Sharps & flats

Puff Daddy's audacious "Forever" captures a paranoid success spitting in the face of his own demise. Is the Ebenezer Scrooge of rap losing it?

Published September 16, 1999 4:00PM (EDT)

And so here's where we finally begin to suspect that the dastardly motherfucker is beginning to lose his shit. When Sean "Puffy" Combs backs a thank-you letter to the Lord with a sample of Christopher Cross' bourgeoisie escape fantasy "Sailing" it sounds a lot like the self-critique of a man reduced to self-parody. But listen. You can almost hear Puffy mawkishly blowing into the wind of his own stylistic innovations: "Ha, you think I'm over, I'll give you motherfuckers over." The reality is a bit simpler. This time out Puffy isn't blowing anything: He's sucking.

Only two weeks in release and already falling out of the Top 10, "Forever" is being passed up by wise consumers for brighter lights and bigger hitters. Maybe it's because even in a jigga genre where a limp vocal cadence underscores the detachment of getting so paid that any physical or emotional exertion seems plebian, Puffy's usual monotone delivery seems unbearably limp, especially when set against newcomers like Jay-Z. On the party cuts up front (the duet with Jay-Z, "Do You Want It? Do You Like It?" and "I'll Do This for You") Puffy seems to relish the idea that feigning the buoyantly bumpin' pop-hop of his older hits like "Been Around the World" might put this lackluster music over. He's wrong.

By the end of the album, he's arrogantly turning a version of Public Enemy's agit-prop "Public Enemy No. 1" into a flat rant about playa persecution. What's amazing is that the song doesn't really wave audacity in the face of the indie-rap romantics who want Puffy dead. Instead, it pretends that the romantics don't even exist, and that the schism they've invented between underground, "real" hip-hop and commercial rap is as mythological as some old, wick-wick weird America. (Which, of course, as far as the real real world is concerned, it is.)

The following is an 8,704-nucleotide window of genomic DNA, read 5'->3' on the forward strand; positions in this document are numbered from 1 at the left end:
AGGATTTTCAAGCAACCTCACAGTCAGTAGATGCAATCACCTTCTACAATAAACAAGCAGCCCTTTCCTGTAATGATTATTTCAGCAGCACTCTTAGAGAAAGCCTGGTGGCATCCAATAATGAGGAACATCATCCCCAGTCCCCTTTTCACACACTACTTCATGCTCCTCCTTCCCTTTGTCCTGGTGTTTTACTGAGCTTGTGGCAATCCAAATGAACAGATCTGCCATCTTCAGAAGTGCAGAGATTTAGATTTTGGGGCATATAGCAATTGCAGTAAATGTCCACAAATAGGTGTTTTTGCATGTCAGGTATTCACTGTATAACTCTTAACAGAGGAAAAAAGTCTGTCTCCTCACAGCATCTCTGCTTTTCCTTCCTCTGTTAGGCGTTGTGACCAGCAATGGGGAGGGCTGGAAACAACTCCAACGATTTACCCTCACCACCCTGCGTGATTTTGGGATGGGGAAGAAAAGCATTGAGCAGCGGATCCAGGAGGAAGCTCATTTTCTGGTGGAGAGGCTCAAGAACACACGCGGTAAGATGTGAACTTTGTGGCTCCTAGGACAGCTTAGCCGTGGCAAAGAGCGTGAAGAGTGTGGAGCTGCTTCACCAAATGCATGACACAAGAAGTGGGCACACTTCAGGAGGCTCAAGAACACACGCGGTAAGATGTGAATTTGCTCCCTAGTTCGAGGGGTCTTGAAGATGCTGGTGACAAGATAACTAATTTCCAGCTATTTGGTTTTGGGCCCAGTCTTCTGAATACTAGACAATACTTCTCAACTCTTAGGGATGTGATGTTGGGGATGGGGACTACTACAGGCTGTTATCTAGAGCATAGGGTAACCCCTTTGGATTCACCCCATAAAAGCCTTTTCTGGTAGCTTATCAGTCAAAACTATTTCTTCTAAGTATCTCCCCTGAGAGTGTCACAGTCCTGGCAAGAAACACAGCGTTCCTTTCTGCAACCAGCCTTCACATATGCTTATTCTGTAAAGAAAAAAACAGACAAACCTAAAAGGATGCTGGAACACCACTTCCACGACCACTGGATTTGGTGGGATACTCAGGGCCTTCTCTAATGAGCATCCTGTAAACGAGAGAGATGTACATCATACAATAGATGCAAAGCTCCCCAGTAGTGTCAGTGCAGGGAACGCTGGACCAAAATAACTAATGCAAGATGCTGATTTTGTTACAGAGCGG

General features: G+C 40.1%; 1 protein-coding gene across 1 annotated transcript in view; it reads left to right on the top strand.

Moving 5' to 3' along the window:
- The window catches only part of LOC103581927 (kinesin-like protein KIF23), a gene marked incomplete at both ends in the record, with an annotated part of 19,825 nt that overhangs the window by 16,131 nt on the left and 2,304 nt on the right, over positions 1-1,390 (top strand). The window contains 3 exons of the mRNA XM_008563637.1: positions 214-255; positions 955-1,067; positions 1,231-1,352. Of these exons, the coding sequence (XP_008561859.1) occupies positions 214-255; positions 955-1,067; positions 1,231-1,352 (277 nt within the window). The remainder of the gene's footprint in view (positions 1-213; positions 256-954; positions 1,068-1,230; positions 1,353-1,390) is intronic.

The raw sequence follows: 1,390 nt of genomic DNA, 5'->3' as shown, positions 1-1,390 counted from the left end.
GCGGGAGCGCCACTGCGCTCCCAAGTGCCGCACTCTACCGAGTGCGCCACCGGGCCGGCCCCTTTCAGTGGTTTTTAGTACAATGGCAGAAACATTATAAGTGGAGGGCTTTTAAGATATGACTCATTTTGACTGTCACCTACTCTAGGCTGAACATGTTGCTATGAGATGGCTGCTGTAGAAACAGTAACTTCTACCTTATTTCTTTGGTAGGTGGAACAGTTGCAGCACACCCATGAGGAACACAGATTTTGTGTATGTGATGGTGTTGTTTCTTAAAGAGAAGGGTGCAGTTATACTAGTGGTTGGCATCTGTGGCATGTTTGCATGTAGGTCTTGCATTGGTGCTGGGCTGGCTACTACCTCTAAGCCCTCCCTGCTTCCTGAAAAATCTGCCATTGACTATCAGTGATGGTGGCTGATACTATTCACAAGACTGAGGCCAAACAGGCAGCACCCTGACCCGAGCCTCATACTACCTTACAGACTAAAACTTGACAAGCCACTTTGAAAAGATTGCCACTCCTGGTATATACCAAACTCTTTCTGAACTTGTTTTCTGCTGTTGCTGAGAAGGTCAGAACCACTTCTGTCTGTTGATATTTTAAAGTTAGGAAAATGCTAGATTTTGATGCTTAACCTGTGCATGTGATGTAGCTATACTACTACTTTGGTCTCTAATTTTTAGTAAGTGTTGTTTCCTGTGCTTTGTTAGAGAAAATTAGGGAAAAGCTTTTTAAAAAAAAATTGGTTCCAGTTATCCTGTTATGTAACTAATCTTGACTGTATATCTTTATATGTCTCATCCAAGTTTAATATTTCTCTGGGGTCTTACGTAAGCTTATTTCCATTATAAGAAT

There's a sexiness to all this. Puffy's "No Way Out" (1997) was the "Hotel California" of rap -- a dark, decadent essay on jet-set jaundice. That was an amazing thing. But to make the record after "Hotel California" and the one after that and that, and to relish your power and spit in the face of your own demise -- now that is something special. That's America, simple and straight-up, America as no Randy Newman satire or Bob Dylan mythology could even hope to distill, America as your old man and my old man and pretty much everyone's old man that I've ever met would have it -- America as a place where you work your balls to the nubbins until you make enough money so that you'll never have to work again and then you get fat.

But if most of "Forever" is about as not-workin' as it gets, it's still fun to watch Puffy try to live in his dwindling utopia. After the would-be hits at the top of the record, things get real dark, and kind of compelling even, real quick. "I Hear Voices" is boring but spooky, and his pseudo-slammin' cover of MC Lyte's "Fake Thugs Dedication"

is the only cut that could ever make the Cash Money generation wonder if they've fully usurped a forebear, even if it's guest Redman's blathering that provides the real fireworks.

Throughout, Puffy fetishizes his life, but he can't live it without looking over his shoulder; he can't stop grasping for more. The megalomaniacal paranoia that unfolds on the rest of "Forever" goes way beyond the average don't-hate-on-me bullshit. It's real. Puffy hears voices, he sees visions, he wakes up in his bed out in the Hamptons sweating. "Missin' my hood now ... surrounded by woods now," he raps on "Journey Through The Life." He's an Ebenezer Scrooge clawing around his bed chambers grasping for the ghosts of Haters Yet to Come. "Can 10 shots stop spirits?" he asks. His dream may be dead, but the nightmare is just beginning, and there's a freaky, fucked-up future just around the corner.

By Jon Dolan

Jon Dolan lives in Minneapolis and writes for several publications, including Spin, City Pages and barnes& His reviews of the top albums on the Billboard 200 appear in Salon every week.


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